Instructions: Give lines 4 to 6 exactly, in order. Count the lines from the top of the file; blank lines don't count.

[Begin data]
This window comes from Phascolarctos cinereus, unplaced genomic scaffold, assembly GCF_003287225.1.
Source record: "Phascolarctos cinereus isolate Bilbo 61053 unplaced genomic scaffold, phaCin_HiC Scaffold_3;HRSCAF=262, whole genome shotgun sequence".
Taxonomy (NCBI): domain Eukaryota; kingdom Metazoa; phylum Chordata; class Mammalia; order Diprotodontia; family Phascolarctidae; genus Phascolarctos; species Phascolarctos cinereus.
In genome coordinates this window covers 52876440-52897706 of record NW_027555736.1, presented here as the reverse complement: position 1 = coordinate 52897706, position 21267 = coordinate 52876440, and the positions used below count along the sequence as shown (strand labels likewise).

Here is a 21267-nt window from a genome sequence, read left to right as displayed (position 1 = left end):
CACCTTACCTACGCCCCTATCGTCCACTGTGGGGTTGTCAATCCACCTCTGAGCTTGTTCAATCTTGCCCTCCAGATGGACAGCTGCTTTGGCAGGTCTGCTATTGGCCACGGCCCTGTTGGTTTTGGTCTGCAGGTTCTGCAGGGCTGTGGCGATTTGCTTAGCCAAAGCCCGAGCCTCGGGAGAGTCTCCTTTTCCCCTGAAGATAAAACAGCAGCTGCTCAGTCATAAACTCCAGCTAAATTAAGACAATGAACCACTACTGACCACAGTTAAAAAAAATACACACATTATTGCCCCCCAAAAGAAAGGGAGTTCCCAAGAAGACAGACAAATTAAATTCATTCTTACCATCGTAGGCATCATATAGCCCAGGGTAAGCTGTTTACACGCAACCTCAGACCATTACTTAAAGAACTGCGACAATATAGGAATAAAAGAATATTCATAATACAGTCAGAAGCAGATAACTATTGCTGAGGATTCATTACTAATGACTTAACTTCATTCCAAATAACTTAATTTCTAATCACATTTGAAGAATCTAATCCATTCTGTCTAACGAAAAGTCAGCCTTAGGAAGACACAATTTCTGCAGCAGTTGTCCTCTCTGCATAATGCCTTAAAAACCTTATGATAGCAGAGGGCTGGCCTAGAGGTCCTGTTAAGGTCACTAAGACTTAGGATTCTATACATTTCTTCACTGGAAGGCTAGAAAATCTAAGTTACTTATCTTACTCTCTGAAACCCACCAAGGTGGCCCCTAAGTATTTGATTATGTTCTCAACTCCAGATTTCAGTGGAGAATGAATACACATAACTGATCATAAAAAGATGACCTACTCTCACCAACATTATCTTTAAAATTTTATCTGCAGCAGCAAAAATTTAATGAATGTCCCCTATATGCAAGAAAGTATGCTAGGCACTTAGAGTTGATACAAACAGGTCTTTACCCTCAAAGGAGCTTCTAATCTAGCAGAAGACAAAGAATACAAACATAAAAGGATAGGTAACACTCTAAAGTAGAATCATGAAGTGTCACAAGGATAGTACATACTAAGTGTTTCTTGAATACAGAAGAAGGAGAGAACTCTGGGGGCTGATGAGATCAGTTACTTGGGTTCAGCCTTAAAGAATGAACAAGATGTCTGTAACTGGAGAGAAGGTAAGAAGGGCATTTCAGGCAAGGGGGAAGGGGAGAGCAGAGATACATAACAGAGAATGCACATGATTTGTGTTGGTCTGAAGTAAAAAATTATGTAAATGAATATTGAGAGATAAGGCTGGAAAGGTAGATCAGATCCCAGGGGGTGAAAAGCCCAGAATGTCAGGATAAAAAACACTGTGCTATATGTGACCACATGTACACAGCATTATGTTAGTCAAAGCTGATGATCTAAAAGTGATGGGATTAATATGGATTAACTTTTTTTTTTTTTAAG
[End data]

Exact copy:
In genome coordinates this window covers 52876440-52897706 of record NW_027555736.1, presented here as the reverse complement: position 1 = coordinate 52897706, position 21267 = coordinate 52876440, and the positions used below count along the sequence as shown (strand labels likewise).

Here is a 21267-nt window from a genome sequence, read left to right as displayed (position 1 = left end):
CACCTTACCTACGCCCCTATCGTCCACTGTGGGGTTGTCAATCCACCTCTGAGCTTGTTCAATCTTGCCCTCCAGATGGACAGCTGCTTTGGCAGGTCTGCTATTGGCCACGGCCCTGTTGGTTTTGGTCTGCAGGTTCTGCAGGGCTGTGGCGATTTGCTTAGCCAAAGCCCGAGCCTCGGGAGAGTCTCCTTTTCCCCTGAAGATAAAACAGCAGCTGCTCAGTCATAAACTCCAGCTAAATTAAGACAATGAACCACTACTGACCACAGTTAAAAAAAATACACACATTATTGCCCCCCAAAAGAAAGGGAGTTCCCAAGAAGACAGACAAATTAAATTCATTCTTACCATCGTAGGCATCATATAGCCCAGGGTAAGCTGTTTACACGCAACCTCAGACCATTACTTAAAGAACTGCGACAATATAGGAATAAAAGAATATTCATAATACAGTCAGAAGCAGATAACTATTGCTGAGGATTCATTACTAATGACTTAACTTCATTCCAAATAACTTAATTTCTAATCACATTTGAAGAATCTAATCCATTCTGTCTAACGAAAAGTCAGCCTTAGGAAGACACAATTTCTGCAGCAGTTGTCCTCTCTGCATAATGCCTTAAAAACCTTATGATAGCAGAGGGCTGGCCTAGAGGTCCTGTTAAGGTCACTAAGACTTAGGATTCTATACATTTCTTCACTGGAAGGCTAGAAAATCTAAGTTACTTATCTTACTCTCTGAAACCCACCAAGGTGGCCCCTAAGTATTTGATTATGTTCTCAACTCCAGATTTCAGTGGAGAATGAATACACATAACTGATCATAAAAAGATGACCTACTCTCACCAACATTATCTTTAAAATTTTATCTGCAGCAGCAAAAATTTAATGAATGTCCCCTATATGCAAGAAAGTATGCTAGGCACTTAGAGTTGATACAAACAGGTCTTTACCCTCAAAGGAGCTTCTAATCTAGCAGAAGACAAAGAATACAAACATAAAAGGATAGGTAACACTCTAAAGTAGAATCATGAAGTGTCACAAGGATAGTACATACTAAGTGTTTCTTGAATACAGAAGAAGGAGAGAACTCTGGGGGCTGATGAGATCAGTTACTTGGGTTCAGCCTTAAAGAATGAACAAGATGTCTGTAACTGGAGAGAAGGTAAGAAGGGCATTTCAGGCAAGGGGGAAGGGGAGAGCAGAGATACATAACAGAGAATGCACATGATTTGTGTTGGTCTGAAGTAAAAAATTATGTAAATGAATATTGAGAGATAAGGCTGGAAAGGTAGATCAGATCCCAGGGGGTGAAAAGCCCAGAATGTCAGGATAAAAAACACTGTGCTATATGTGACCACATGTACACAGCATTATGTTAGTCAAAGCTGATGATCTAAAAGTGATGGGATTAATATGGATTAACTTTTTTTTTTTTTAAG